Popular gym machines offer a great indoor workout

Our walking expert is Maggie Spilner, a fitness expert and the author of three books on walking.

Not sure which cardio machine will give you the best gym workout? Read on to understand each one's pros and cons.

The Treadmill

Pros: Treadmills are versatile: You can walk, jog or run and control the speed and incline with the touch of a button. Generally burns more calories than the other machines.

Cons: Jogging or running can be tough on tender joints or backs. You can be injured if you inadvertently slow down (or space out!) and fall off.

Tips: Always use the safety clip—it will shut the treadmill down if you slide too far back on the belt. Walk without leaning on the handles for a better workout. (If you have balance issues, work with a trainer or physical therapist before attempting this piece of equipment.)

The Elliptical Trainer

Pros: Elliptical machines allow your heart rate to accelerate quickly, but the motion is easier on your knees, hips and back than the treadmill. You can control the speed without pushing any buttons, which may appeal to the less machine-savvy. Many models offer handles that provide resistance for a simultaneous arm workout. Foot pedals can be operated in reverse so you can vary the muscles you're working.

Cons: Beginning exercisers may find the elliptical's range of motion too taxing at first; the sustained repetitive movement can lead to tightness in the hips and thighs.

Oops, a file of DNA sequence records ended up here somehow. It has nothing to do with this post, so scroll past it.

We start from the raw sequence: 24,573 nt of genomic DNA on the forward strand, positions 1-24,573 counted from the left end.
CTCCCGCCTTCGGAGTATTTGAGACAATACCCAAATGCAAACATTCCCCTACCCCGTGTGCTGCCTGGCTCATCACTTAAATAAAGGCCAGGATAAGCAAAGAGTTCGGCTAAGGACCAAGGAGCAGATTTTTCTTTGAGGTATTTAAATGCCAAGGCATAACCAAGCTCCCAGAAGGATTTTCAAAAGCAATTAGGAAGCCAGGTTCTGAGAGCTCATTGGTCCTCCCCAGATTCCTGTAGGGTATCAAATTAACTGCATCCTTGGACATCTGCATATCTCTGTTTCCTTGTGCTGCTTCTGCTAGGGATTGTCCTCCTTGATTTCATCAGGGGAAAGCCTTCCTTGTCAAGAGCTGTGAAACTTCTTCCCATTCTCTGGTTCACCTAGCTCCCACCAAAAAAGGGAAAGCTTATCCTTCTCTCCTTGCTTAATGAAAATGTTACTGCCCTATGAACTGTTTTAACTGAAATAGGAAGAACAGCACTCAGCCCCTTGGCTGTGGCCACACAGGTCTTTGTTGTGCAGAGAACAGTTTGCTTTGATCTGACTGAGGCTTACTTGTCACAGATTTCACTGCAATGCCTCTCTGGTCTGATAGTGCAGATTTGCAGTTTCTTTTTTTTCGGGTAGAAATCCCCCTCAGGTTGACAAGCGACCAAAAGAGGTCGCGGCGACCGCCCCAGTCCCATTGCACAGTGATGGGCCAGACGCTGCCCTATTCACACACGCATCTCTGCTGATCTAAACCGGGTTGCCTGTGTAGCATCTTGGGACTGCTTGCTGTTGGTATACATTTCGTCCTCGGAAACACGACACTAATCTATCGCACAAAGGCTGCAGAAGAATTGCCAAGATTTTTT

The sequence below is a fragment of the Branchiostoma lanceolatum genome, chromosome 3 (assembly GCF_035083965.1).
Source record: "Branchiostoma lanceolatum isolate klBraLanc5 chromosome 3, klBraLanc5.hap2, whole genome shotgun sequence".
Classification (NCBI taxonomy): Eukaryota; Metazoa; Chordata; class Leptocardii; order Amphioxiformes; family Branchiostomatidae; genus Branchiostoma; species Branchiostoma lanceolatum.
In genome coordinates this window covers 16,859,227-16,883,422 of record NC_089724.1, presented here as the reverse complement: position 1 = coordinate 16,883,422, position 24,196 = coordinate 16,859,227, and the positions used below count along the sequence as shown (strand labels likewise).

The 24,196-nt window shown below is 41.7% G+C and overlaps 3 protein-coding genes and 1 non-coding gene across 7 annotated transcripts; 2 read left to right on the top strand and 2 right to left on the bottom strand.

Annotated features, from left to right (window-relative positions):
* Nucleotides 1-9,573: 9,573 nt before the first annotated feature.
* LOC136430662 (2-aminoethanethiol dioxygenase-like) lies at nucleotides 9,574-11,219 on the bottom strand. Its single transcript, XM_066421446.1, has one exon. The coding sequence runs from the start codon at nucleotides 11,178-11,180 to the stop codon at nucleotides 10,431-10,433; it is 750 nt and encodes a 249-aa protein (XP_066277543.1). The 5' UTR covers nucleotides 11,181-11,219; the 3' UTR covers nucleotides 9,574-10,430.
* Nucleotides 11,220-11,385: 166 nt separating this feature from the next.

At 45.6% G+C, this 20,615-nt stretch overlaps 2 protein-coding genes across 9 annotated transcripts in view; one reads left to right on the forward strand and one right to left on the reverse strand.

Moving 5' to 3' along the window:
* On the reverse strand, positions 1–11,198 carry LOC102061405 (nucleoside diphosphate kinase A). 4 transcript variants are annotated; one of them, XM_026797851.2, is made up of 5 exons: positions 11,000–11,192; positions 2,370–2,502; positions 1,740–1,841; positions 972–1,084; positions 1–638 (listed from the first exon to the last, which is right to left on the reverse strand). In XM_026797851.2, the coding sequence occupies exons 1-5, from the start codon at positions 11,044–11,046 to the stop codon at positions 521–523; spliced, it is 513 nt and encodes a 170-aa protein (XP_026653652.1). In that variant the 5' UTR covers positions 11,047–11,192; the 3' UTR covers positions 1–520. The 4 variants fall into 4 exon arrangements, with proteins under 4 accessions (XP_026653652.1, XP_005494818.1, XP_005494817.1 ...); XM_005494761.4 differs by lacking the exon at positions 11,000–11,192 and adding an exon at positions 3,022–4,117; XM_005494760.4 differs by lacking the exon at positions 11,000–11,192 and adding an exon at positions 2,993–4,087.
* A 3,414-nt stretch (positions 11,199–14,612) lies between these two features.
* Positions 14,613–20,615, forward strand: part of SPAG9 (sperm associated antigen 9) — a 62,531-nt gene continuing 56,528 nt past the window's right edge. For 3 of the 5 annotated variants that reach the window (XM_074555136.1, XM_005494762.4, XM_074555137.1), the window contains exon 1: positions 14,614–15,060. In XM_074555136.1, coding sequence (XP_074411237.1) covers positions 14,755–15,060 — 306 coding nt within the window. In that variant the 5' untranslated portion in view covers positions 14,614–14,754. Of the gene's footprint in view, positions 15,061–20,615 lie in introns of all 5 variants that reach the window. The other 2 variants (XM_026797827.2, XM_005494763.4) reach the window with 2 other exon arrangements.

Tips: Try the elliptical in small doses (say, five to 10 minutes) as you get used to it. Do appropriate hip and thigh stretches after every workout.

The Stationary Bike

Pros: Bikes are low impact, familiar and easy for most people to use and adjust. Most allow you to increase resistance manually while you're pedaling, allowing total control of your speed.

Cons: Because biking is not weight-bearing, it doesn't offer the bone-protective effects of the treadmill or elliptical. Biking generally burns fewer calories per minute than the other machines—and the saddle can make your rear end sore!

Tips: Make sure the seat is at the proper height. Your knee should be slightly bent at the fullest extension. (Invest in a cushioned seat cover to toss in your gym bag if discomfort is an issue.) Monitor your breathing to make sure you're working hard enough; it's easy to just glide along. (You want to feel as though you can talk with a little extra effort, but not belt out a song while pedaling.) To protect your back, tuck your pelvis slightly forward while pedaling.

How Many Calories Do You Burn?

It can be thrilling to see the number of calories you've burned climb on the screen as you push the pedals on the elliptical or up the incline on the treadmill—but it's best to assume those numbers are inflated. Even when you enter your gender, weight and age, your calorie estimate could be off by a lot because machines don't take into account specific factors that can make a big difference, such as your physical condition, fitness level, the amount of calories you're burning at rest or whether or not you are leaning on the handrails.

For a more accurate calorie count, invest in a heart-rate monitor that estimates calories burned based on your workout intensity.

Publication Review By: the Editorial Staff at Healthcommunities.com

Published: 09 Oct 2013

Last Modified: 09 Oct 2013